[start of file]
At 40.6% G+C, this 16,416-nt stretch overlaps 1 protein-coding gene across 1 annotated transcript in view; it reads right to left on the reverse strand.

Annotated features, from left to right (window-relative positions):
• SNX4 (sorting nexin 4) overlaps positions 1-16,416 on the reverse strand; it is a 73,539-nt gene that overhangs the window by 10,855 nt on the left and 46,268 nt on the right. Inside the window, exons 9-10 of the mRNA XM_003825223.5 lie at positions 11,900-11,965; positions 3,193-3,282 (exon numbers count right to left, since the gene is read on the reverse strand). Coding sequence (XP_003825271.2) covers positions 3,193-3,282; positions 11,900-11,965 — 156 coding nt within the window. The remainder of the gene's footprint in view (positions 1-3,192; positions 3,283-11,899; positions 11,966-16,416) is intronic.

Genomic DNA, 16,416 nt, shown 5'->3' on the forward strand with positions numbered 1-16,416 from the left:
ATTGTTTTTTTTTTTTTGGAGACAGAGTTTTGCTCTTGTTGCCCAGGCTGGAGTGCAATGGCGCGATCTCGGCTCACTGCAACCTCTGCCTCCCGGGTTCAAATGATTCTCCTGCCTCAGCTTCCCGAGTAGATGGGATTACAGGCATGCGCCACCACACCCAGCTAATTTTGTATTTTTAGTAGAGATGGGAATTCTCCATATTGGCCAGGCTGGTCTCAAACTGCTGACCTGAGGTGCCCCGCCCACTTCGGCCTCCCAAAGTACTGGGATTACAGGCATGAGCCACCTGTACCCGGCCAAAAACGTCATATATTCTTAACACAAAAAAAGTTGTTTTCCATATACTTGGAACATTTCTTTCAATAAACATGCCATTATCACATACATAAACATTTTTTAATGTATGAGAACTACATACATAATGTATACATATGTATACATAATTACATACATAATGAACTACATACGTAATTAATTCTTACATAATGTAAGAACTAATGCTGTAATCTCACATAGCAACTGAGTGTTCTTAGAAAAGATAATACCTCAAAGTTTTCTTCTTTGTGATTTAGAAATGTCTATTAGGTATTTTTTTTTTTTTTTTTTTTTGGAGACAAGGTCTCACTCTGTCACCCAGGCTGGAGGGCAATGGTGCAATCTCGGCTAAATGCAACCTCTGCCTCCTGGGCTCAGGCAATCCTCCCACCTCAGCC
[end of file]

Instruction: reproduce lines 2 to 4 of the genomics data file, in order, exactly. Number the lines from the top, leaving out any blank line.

Annotated features, from left to right (window-relative positions):
• SNX4 (sorting nexin 4) overlaps positions 1-16,416 on the reverse strand; it is a 73,539-nt gene that overhangs the window by 10,855 nt on the left and 46,268 nt on the right. Inside the window, exons 9-10 of the mRNA XM_003825223.5 lie at positions 11,900-11,965; positions 3,193-3,282 (exon numbers count right to left, since the gene is read on the reverse strand). Coding sequence (XP_003825271.2) covers positions 3,193-3,282; positions 11,900-11,965 — 156 coding nt within the window. The remainder of the gene's footprint in view (positions 1-3,192; positions 3,283-11,899; positions 11,966-16,416) is intronic.

Genomic DNA, 16,416 nt, shown 5'->3' on the forward strand with positions numbered 1-16,416 from the left: